Channelpedia

PubMed 22388005


Referenced in Channelpedia wiki pages of: none

Automatically associated channels: Cav2.1 , TRP , TRPA , TRPA1 , TRPC , TRPM , TRPML , TRPP , TRPV , TRPV1



Title: Structural remodeling of the N-terminus tunes TRPA1 channel activation and regulates behavioral responses in Drosophila.

Authors: Andrew P Braun

Journal, date & volume: , 2012 Jan 1 , 6,

PubMed link: http://www.ncbi.nlm.nih.gov/pubmed/22388005


Abstract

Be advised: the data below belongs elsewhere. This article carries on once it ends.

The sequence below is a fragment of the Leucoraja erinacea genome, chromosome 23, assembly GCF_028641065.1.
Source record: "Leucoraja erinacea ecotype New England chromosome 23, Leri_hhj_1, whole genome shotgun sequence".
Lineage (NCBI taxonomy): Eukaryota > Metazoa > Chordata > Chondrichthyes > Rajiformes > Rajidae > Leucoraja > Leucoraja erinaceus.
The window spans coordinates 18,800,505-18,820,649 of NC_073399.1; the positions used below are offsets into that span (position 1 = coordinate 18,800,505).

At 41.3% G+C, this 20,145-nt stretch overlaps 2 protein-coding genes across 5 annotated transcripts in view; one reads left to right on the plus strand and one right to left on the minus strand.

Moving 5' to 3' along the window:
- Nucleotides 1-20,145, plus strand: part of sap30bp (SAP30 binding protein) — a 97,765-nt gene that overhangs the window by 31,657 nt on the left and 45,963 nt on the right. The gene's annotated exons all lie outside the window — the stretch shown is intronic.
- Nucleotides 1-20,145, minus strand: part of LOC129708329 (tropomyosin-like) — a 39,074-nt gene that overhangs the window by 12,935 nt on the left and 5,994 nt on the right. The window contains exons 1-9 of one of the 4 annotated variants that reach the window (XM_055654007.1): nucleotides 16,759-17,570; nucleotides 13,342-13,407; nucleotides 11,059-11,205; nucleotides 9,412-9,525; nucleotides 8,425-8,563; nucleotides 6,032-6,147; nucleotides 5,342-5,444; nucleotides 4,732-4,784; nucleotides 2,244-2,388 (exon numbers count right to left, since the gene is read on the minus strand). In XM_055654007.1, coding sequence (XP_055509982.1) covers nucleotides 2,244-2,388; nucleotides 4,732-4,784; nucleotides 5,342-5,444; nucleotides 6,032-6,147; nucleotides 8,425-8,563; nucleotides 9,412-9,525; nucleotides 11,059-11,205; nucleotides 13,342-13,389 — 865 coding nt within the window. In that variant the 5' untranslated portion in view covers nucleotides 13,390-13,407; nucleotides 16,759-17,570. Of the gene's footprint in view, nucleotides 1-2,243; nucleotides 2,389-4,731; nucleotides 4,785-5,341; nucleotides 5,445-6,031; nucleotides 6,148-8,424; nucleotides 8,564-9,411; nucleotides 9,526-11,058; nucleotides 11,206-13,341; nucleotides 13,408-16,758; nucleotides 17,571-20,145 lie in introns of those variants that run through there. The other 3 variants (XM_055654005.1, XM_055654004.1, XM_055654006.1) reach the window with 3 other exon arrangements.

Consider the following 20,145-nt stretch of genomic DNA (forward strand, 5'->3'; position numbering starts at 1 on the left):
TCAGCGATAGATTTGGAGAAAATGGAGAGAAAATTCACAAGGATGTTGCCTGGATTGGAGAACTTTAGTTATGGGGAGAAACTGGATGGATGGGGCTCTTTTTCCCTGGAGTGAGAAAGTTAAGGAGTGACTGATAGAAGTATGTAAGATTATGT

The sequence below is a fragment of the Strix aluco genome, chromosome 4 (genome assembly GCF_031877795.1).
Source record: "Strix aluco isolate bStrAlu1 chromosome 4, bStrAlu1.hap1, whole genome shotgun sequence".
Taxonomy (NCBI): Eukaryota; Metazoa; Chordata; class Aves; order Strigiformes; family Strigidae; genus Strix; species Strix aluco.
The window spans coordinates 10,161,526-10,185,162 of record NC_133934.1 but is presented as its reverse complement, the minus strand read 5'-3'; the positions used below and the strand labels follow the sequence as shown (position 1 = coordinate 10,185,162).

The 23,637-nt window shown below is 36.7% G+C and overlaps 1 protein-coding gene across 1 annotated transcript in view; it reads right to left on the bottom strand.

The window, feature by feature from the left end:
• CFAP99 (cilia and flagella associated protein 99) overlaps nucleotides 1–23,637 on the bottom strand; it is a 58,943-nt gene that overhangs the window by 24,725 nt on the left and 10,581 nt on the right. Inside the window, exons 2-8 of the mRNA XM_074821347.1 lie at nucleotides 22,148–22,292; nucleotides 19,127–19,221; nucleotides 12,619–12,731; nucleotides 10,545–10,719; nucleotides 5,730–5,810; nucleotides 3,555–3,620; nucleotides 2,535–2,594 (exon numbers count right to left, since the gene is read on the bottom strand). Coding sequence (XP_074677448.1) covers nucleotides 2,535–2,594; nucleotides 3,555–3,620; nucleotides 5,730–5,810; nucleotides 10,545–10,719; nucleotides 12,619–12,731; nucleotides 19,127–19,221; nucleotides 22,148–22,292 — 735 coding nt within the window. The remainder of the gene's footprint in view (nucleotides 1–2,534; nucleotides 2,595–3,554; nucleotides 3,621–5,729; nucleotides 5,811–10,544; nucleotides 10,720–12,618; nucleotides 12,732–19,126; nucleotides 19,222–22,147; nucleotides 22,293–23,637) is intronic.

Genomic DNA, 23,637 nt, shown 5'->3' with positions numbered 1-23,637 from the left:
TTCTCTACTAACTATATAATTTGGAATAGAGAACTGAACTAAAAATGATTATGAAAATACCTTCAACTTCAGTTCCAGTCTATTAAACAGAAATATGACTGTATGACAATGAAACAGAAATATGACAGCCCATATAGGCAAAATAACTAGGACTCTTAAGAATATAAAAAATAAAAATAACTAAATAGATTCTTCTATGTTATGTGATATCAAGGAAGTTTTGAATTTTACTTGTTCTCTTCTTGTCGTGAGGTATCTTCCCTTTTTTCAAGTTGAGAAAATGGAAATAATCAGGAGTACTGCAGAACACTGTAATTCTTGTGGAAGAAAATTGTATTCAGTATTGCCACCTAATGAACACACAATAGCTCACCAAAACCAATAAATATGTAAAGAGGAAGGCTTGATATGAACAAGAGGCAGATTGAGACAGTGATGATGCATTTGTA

Our bodies are constantly bombarded by a diversity of environmental stimuli, such as touch, taste, sound, smell, light, etc. To detect and process this broad array of signals, nature has evolved a variety of cellular sensory mechanisms and pathways that interface with the environment and transmit neural signals back to the CNS where they are translated into behavioral decisions. Transient Response Potential (TRP) cation channels were first identified in invertebrates (i.e., Drosophila) and represent a sizeable receptor/channel family in mammals, consisting of 28 individual members grouped into subclasses denoted TRPC, TRPV, TRPM, TRPML, TRPP and TRPA (for a recent review, see ref. 1). Although originally described as ion channels, we now know that many members of the TRP family also function as receptors for a range of stimuli, including temperature, pH, chemical compounds and membrane voltage. In fact, several TRP isoforms display multimodal sensitivity, meaning that they can respond to more than one stimulus. For example, TRPV1, or the capcaisin receptor, displays both thermal and chemical sensitivity, and the two stimuli may act synergistically to increase channel activity. Physiologically, TRP family members are expressed in a variety of sensory afferent nerves that feed environmental information to the CNS, and also in smaller C-type afferent fibers responsible for peripheral pain sensation and transmission. Therapeutically, manipulation of TRP channel activity may represent an effective strategy to treat peripheral pain associated with inflammation and chronic tissue injury.